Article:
by Alfonso Casal
There are certain assumptions one can make, with a high degree of certainty, regarding Grover Furr’s Khrushchev Lied. The first is that, had Furr written a similar book in any area of historical specialization other than Soviet-era studies, Khrushchev Lied would be immediately hailed as a work of major significance. Had Furr succeeded in proving that Thomas More’s biography of Richard III was pure invention and that, far from being Shakespeare’s resentful deformed villain, Richard was a kindly and benevolent monarch; or had Furr demonstrated that Tacitus consciously twisted his account of the Julio-Claudians in order to willfully defame the first Roman emperors; had Furr, in short, managed to definitively prove that a major historical source, one on which the interpretation of an entire epoch is often based, was fraudulent, Furr and his book would have been catapulted to the center of scholarly debate. There would have been workshops and symposia; indeed, a special issue of the American Historical Review would have likely been printed, featuring essays arguing pro and con Furr’s findings. Needless to say, that has not been the case, for the simple reason that Furr’s book deals with Soviet history, specifically with the history of the Stalin period; and here different rules apply.
Despite the advance praise for Khrushchev Lied offered by Soviet-era specialists such as Robert Thurston and Lars Lih, one searches in vain for any scholarly journal reviewing the book. Indeed, aside from comments posted on online political blogs, of both Left and Right, it would appear that the historical profession has chosen to ignore Khrushchev Lied. This is the second assumption one could have safely made. Khrushchev Lied directly challenges the anti-communist, Cold War paradigm still dominant in academia. Not only that, Furr manages to demonstrate that one of the essential documents on which that paradigm rests is a tissue of lies. Not only historical interpretations are at risk here, but academic reputations, and entire careers as well. Thus, a conspiracy of silence has descended on a book that merits the widest possible readership and discussion.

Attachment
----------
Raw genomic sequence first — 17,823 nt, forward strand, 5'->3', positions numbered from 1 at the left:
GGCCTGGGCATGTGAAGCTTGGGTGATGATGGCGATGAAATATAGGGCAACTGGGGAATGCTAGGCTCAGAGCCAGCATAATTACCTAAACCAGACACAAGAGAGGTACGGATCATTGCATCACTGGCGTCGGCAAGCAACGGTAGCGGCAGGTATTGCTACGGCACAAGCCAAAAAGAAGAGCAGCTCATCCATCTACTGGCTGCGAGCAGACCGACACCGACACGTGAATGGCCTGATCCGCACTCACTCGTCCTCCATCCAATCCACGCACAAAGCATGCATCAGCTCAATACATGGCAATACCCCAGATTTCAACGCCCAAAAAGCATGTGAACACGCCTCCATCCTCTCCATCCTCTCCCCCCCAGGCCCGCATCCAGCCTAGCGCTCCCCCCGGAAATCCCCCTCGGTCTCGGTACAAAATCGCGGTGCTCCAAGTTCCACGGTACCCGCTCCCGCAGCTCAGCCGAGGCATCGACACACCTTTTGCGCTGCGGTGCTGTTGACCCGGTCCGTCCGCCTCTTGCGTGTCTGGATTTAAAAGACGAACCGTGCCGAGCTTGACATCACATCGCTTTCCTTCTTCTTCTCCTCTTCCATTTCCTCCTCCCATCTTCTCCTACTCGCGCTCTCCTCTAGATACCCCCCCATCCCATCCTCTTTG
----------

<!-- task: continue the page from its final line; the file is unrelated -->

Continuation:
Again, in and of itself, this is nothing new. Baldly put, any book that presents a positive interpretation of the Stalin period or that disputes the conventional wisdom that the Soviet head of state was a blood-soaked megalomaniac will have a difficult time finding a publisher. This is not to say that there have not been a number of non-paradigmatic studies of the Stain era published. Books by Getty and Kirkpatrick, to cite just two authors, have put a dent in the dominant view of Stalin and his government held in academia. However, there is a question of balance and accessibility. For example, in the years since the collapse of the USSR, there has been a tidal wave of studies of the Stalin years published in Russia. Some of these studies are critical of Soviet policy during that period, others praise those same policies. Interestingly, none of the those supportive of the Stalin regime are translated into English; while a number of Russian works hostile to Stalin or the Soviet experience of the 1930s, ‘40s, and ‘50s have been issued by major American publishers.